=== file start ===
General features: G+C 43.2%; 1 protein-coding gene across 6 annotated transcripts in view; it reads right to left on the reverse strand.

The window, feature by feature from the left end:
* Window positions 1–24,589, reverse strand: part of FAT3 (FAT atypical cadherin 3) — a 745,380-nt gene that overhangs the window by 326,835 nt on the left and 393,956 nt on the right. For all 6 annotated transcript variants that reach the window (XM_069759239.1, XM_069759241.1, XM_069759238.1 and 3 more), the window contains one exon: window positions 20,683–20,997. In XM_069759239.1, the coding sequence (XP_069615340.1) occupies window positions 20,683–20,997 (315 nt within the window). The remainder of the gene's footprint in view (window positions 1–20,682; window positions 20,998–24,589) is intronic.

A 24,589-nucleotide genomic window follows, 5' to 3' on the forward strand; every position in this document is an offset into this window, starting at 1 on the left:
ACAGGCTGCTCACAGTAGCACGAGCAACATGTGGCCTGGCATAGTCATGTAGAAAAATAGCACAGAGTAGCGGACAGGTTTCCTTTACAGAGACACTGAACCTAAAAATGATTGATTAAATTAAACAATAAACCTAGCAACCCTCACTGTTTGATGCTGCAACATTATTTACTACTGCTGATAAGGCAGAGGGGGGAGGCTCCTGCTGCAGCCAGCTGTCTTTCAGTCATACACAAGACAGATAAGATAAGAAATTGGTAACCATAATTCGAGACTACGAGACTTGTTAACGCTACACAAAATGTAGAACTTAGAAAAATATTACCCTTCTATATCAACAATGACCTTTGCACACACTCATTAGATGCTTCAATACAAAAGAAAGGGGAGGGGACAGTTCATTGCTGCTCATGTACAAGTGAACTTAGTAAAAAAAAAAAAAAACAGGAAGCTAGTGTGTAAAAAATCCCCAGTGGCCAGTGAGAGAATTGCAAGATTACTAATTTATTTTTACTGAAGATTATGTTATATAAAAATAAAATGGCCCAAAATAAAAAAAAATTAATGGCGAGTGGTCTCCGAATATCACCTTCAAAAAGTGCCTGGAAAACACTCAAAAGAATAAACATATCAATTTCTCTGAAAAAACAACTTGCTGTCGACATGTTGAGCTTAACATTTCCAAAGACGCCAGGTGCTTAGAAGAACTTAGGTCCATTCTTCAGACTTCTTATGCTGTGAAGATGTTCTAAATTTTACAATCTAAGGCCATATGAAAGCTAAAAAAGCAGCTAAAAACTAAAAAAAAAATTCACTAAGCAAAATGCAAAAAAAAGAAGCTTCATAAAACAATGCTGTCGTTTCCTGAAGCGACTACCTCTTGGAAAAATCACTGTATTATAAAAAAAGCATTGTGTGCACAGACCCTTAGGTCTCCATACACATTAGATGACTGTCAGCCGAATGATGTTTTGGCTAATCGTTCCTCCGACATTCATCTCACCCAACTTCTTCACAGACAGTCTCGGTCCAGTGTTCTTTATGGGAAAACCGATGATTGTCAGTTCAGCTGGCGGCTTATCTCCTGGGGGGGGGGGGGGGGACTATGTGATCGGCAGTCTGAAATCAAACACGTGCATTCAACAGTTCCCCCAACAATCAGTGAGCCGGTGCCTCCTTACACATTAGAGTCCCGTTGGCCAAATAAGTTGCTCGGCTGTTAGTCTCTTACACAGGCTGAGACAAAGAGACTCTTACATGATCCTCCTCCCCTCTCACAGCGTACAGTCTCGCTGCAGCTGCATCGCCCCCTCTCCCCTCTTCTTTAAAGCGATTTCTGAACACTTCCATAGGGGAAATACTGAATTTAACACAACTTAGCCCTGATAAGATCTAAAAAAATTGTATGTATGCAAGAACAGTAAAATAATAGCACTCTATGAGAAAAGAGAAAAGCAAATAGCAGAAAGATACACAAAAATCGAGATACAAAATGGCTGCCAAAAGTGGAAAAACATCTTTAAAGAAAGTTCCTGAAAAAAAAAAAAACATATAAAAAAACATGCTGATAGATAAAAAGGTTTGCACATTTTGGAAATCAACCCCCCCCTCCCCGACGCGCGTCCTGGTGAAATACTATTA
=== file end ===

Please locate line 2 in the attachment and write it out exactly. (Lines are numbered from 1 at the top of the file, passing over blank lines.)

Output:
The window, feature by feature from the left end: